Thousands of people have violently protested skyrocketing food costs made worse by the devaluation of the local currency in Somalia's capital, Mogadishu. From our East Africa Bureau in Nairobi, Correspondent Alisha Ryu reports that many Somali traders are refusing to accept local currency because a large amount of the notes are counterfeits.

As many as 7,000 men and women vented their anger and frustration in the streets, burning tires and hurling stones at shops and vehicles in several areas of Mogadishu.

The violence forced hundreds of shopkeepers to close their shops. There are unconfirmed reports that several people were killed or injured in the melee.

Demonstrator Bilan Muse tells VOA that ordinary Somalis, already among the poorest people on earth, have been watching helplessly as food prices skyrocketed in recent months. But she says in recent days, many traders have been insisting on being paid in U.S. dollars instead of the Somali shilling.

Muse says few people have access to dollars, leaving most unable to buy anything.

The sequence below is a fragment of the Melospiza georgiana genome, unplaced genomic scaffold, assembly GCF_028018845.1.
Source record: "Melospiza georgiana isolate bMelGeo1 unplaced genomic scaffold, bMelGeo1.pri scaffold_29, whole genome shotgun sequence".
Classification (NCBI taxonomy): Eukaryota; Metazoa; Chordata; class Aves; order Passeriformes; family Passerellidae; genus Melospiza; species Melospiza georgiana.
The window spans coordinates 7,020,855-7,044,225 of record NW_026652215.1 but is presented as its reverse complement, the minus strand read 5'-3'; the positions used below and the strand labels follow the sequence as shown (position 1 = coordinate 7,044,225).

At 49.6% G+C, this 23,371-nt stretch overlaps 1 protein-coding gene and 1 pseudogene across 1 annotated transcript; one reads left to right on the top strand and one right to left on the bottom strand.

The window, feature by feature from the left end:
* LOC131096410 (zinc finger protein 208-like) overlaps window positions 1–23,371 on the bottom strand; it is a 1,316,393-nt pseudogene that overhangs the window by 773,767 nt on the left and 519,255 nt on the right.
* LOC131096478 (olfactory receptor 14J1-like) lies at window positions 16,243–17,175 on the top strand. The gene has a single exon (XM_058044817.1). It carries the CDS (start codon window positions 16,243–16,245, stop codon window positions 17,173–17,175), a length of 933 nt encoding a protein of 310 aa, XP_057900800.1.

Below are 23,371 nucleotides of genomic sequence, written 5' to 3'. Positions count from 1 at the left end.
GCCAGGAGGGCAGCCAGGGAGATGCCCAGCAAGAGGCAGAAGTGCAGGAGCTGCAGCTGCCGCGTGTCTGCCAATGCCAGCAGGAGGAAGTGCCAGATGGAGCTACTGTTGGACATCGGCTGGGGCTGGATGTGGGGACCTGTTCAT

She says it is an outrage that businesses are refusing to accept the country's currency and laments that there is no functioning government that can help the poor people of Mogadishu.

"We have been bombed, victimized, and now even our money is worthless," she said.

For the past year, a violent insurgency, a prolonged drought, and a sharp rise in global food and oil prices have helped push Somalia's inflation to its highest level in nearly two decades. Although there are no official figures, it is estimated that the monthly inflation rate may be as high as 150 percent or more.

But Somalis say the uncontrolled dumping of hundreds of millions of illegally-printed Somali shillings into the market in recent months has dealt the most crippling blow to the economy. The counterfeit notes have caused a massive devaluation of the Somali shilling.

Some residents in Mogadishu believe that the president of Somalia's interim government Abdullahi Yusuf and some senior members of the government in the semi-autonomous region of Puntland have been involved in printing money to raise hard currency for themselves.

But officials in Puntland and in the interim government deny the charges. They say local businessmen sparked the currency crisis by printing more money than they were allowed and then flooding the markets with fake notes.

Since the collapse of Dictator Mohamed Siad Barre's government in 1991, there has been no legal printing of currency. Instead, currency notes have either been printed in the country by factional leaders or printed abroad and imported by individual businessmen.

Mogadishu residents say they will continue protesting until businessmen and shopkeepers agree to accept the Somali shilling unconditionally.